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Colin Gilbert

May 20, 2022

The Kids Are NOT Alright…

SHEIN, one of the most successful fast-fashion companies (ZARA, H&M, Forever 21, Urban Outfitters) of the past decade with a $100B valuation, has just surpassed Amazon and Shopify in monthly app downloads—thanks in no small part to the most “eco-conscious” digital cohort, Gen Z. Despite the fact that three-quarters of Gen Zers in the United States claim a brand’s sustainability is critical to making purchase decisions, contradictory data demonstrates this moral compass wavers enough to indulge in addict-level consumption of fast fashion. 

Gen Z consumers draw much of their influence from… wait for it… social media. But unlike other cohorts, Gen Z remains the only demographic to rank killing time above connecting with friends and family as their primary use case for Instagram, TikTok, and YouTube. Capitalizing on this captive audience, the promotion of micro-seasons (new collections available every week) alongside #haultok trends (if you clicked through, I’ve probably already lost your attention…) have combined to create an exothermic reaction.

The fallout? The textile industry that catapulted the pace of fashion from seasonal to weekly collections now accounts for up to 8% of global carbon emissions, 9% of annual micro-plastic losses to the ocean, and rivals any and all water polluters by industry. Moreover, as we buy more clothes at greater frequently – the fact remains that the vast majority of textiles (~85%) get dumped.

You Thought That Was Bad?

The immediate satisfaction associated with purchasing something trendy for next to nothing (we’re talking, the cost of a $5 Venti Frappuccino for a dress), often with a promo code (acquired through an enabler social media influencer) is NOT to be underestimated. But what will happen if this indulgence costs… nothing

While Gen Z is already starting to flex $150 billion in buying power, the cohort remains extremely budget conscious. Over half of Gen Z cite price as the most important factor when shopping – so when the choice is between buying $50 for four outfits at SHEIN versus only one outfit at Zara (or a fractional share of an outfit from Everlane), the line between fast fashion and disposal fashion begins to blur. 

Enter “Buy Now, Pay Later” (BNPL). Also known as “point-of-sale loans” (Klarna, Afterpay, Affirm), these payment platforms effectively enable credit—without the hard credit check, borrower protections, or regulatory oversight of other “predatory” financial instruments. Brands, retailers, and consumers love these platforms equally as they continue to remove any (if not all) friction from the purchase process. As the practice has moved from large purchases to everyday items (including the websites of every fast-fashion brands referenced above), Gen Z adoption of these platforms has exploded.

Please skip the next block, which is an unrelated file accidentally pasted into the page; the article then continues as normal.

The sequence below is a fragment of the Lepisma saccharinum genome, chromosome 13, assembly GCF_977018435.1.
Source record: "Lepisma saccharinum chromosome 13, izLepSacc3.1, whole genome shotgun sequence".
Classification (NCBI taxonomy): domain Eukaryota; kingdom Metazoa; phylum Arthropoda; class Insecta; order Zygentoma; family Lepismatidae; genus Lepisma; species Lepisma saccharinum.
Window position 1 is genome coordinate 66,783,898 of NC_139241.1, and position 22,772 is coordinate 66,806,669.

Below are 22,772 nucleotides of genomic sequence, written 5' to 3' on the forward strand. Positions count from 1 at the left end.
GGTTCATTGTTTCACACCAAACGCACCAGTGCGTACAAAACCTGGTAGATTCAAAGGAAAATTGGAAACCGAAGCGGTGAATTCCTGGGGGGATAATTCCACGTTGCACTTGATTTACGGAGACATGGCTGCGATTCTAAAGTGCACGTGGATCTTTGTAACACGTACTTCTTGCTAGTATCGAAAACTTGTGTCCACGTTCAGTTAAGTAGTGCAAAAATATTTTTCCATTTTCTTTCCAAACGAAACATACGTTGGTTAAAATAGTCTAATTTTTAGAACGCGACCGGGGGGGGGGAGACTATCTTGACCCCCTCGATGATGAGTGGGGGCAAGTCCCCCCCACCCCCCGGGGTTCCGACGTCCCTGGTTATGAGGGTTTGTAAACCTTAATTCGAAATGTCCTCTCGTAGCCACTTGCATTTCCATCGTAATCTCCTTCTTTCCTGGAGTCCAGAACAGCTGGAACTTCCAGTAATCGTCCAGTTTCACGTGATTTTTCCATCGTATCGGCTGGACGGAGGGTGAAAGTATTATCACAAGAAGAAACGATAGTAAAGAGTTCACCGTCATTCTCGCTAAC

In this instance, brands are arming consumers with tools that exacerbate already poor ESG choices—in direct contrast to consumer engagement models highlighted in Zero100’s most recent report.

Solutions, Not Shaming

As a wise man once said: “This is a bummer, man…”  

FULL DISCLOSURE. If it was not clear until now, that 1998 cinematic reference should cement the reader’s suspicious that this post was authored by a worst offender than Gen Z (i.e., the judgmental Millennial).

Turning our attention to solutions, we see three compelling starting points—for brands, retailers, and customers, respectively:

#1 For BRANDS: Recognize Some Friction is Necessary

Last week, ZARA announced it would start charging for online returns following skyrocketing return rates reported by both Bohoo and ASOS last quarter. At some point, the lack of any disincentive to buy indiscriminately will eventually hurt the industry in roundtrip transportation and logistics costs. 

#2 For RETAILERS: Engage with Re-commerce Platforms 

The share of the apparel market controlled by resale, rental, and subscription models (RealReal, thredUp, Reflaunt, Rent the Runway, etc.) is expected to double to 14% by 2024. If done right, integrating replenishment vs. re-commerce opportunities at point-of-sale could ultimately preserve and protect customer loyalty as buying habits evolve. 

#3 For CONSUMERS: Educate to Differentiate

The sixth annual Fashion Transparency Index profiles 250 fashion brands across five criteria (Policy & Commitments, Governance, Traceability, Know/Show/Fix, and Spotlight Issues). The information to make more informed purchase decisions is out there if you look for it. And spoiler alert: SHEIN ranks in the bottom 5th percentile…

Critical Reading


EATER 
GrubHub’s NYC Free Lunch Promo Didn’t Go Smoothly

Commentary: A fascinating, 3-hour case study in the perils of promotions, n-tier partnerships, and the desperate need for more adaptive capacity constraints throughout the gig economy. 
#NoFreeLunch #DemandPlanning


SKY NEWS
World’s Plastic Waste Mapped from Space for the First Time

Commentary: Global Plastic Watch (GPW) demonstrated a new tool leveraging satellite imagery and artificial intelligence to detect plastic waste sites as small as 5×5 meters, providing a new detection and measurement tool for governments and NGOs.
#PlasticWaste #AI


GREENBIZ
General Mills, Schwan’s and Target Want to Fix the Flexible Packaging Problem

Commentary: Timely profile of a new public-private partnership (MBOLD) in the Twin Cities Metro area that will yield a 170,000-square-foot recycling plant capable of converting 90-million pounds of low- and high-density polyethylene packaging into recycled resin on an annual basis.
#Packaging #Retail

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